Ah so the boards are different. Makes sense as it's a single 6-Core Westmere. I just read the dual Quad 8-Core would take a dual 6-Core upgrade, but at that time I'll be spending more money on a machine that will most likely be upgraded to USB 3/Lightpeak/etc., so it'd make more sense economically to get a new Pro in the 3-4 year mark...

    So six core it is! :)

    I'll check out the RAM threads. In the past I've purchased from Crucial, I'll see what else others recommend.

    Thanks again!
     
  15. WardC macrumors 68030

    WardC

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    Oct 17, 2007
    Location:
    Fort Worth, TX
    #15
    Keep in mind, Sandy Bridge uses "Socket-R" processors and none of the current LGA1366 based Mac Pros will be upgradable to Sandy Bridge processors when they are available.
     
  16. 3282868 thread starter macrumors 603

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    #16
    I figured that, but is Sandy Bridge that much of an upgrade from Westmere that it warrants waiting for the possibility of a Sandy Bridge 2011 Mac Pro?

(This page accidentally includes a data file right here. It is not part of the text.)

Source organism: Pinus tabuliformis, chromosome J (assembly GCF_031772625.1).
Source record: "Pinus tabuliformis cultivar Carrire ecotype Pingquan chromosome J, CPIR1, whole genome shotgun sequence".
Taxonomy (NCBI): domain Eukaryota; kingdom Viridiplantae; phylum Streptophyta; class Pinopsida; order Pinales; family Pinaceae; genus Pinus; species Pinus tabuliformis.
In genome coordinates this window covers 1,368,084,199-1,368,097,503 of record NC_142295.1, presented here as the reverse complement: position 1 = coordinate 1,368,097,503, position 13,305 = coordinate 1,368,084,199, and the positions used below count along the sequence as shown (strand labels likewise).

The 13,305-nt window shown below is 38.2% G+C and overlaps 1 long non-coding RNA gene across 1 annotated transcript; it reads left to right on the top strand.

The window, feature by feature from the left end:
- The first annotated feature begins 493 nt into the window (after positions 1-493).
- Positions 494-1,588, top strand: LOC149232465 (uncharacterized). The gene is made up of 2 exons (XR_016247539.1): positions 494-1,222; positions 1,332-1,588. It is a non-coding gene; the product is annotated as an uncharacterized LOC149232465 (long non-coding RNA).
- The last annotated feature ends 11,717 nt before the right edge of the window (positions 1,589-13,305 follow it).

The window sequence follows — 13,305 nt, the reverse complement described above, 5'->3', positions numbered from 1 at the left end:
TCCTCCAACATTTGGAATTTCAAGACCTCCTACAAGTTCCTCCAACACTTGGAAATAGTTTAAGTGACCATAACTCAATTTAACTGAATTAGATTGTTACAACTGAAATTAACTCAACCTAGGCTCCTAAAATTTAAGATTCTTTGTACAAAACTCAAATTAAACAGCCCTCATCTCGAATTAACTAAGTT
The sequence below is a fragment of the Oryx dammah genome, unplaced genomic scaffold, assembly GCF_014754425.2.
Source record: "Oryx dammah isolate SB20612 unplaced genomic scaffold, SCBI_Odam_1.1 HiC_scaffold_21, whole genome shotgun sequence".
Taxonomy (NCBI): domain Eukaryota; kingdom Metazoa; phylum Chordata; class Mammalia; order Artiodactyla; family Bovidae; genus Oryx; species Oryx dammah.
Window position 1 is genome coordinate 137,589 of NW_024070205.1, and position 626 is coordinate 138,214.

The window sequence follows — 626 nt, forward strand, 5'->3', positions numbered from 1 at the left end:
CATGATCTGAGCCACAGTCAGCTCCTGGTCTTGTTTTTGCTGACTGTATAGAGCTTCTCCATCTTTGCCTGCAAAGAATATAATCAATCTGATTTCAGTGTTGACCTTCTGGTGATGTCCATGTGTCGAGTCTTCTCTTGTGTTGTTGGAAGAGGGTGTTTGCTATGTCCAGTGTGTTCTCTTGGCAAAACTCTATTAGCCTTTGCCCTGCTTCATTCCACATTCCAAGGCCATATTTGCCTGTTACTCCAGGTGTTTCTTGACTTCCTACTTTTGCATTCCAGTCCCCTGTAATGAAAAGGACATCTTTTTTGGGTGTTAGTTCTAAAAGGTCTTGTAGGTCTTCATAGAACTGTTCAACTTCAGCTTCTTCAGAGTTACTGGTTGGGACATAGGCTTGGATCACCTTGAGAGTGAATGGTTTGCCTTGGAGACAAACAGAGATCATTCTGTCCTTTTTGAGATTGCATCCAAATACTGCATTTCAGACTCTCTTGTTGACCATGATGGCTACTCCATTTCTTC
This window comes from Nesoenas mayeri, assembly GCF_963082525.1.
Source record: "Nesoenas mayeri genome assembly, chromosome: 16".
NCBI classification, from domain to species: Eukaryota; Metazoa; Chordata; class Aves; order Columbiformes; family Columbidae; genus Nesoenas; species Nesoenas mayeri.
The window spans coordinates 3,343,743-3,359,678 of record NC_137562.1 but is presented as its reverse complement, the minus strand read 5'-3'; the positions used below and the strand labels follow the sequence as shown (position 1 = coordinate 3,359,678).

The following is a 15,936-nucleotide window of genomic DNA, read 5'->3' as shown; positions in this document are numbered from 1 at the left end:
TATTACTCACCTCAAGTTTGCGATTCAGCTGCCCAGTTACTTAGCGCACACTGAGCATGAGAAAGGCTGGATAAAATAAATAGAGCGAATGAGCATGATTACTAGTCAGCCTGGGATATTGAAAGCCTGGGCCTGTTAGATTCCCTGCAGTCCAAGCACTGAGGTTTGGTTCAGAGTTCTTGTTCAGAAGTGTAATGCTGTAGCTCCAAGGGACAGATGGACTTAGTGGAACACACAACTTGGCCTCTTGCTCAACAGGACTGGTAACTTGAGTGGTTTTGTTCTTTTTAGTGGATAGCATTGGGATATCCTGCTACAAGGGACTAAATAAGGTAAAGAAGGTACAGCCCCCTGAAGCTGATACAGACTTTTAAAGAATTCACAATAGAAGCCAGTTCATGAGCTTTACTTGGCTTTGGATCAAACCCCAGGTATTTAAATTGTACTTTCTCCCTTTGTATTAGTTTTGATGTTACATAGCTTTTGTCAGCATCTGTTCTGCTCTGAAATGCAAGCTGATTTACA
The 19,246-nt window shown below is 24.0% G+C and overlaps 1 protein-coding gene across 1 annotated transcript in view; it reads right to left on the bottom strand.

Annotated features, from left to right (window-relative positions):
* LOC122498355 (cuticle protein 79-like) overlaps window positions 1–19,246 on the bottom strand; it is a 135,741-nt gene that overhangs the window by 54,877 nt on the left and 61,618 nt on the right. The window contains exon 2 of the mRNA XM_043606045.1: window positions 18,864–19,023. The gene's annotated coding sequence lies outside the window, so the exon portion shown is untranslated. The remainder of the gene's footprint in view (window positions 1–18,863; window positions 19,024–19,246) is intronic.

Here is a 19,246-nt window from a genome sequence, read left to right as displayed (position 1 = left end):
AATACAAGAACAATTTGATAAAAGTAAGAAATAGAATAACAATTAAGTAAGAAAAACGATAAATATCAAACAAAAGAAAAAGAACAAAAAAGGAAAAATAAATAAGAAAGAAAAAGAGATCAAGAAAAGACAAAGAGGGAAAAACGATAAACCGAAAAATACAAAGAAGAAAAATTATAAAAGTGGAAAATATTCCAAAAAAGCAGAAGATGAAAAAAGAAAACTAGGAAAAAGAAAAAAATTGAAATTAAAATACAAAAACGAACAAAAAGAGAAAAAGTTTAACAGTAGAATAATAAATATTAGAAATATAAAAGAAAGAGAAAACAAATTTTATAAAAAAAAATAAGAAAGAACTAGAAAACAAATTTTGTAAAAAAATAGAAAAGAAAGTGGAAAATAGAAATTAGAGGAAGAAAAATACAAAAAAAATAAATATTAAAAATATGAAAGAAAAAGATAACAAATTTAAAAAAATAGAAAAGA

17. deconstruct60 macrumors 604

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    Mar 10, 2009
    #17
    If can wait till next June-August 2011 yeah. If you don't have a computer now and have work to do , then no.

    There are going to be dozens of "Sandy Bridge" architecture CPU packages introduced by Intel spread over the next 12 months. The ones that are suitable for putting into a Mac Pro won't arrive until next June/August time frame.

    Apple is not likely going to put the Core-i7 models that limp out of the gate first this Fall into a Mac Pro. All indicators so far point to the Xeon class, Sandy Bridge arch stuff isn't coming till Q3 next year. The models that come out this Fall will ilkely go into an iMac late spring or early summer.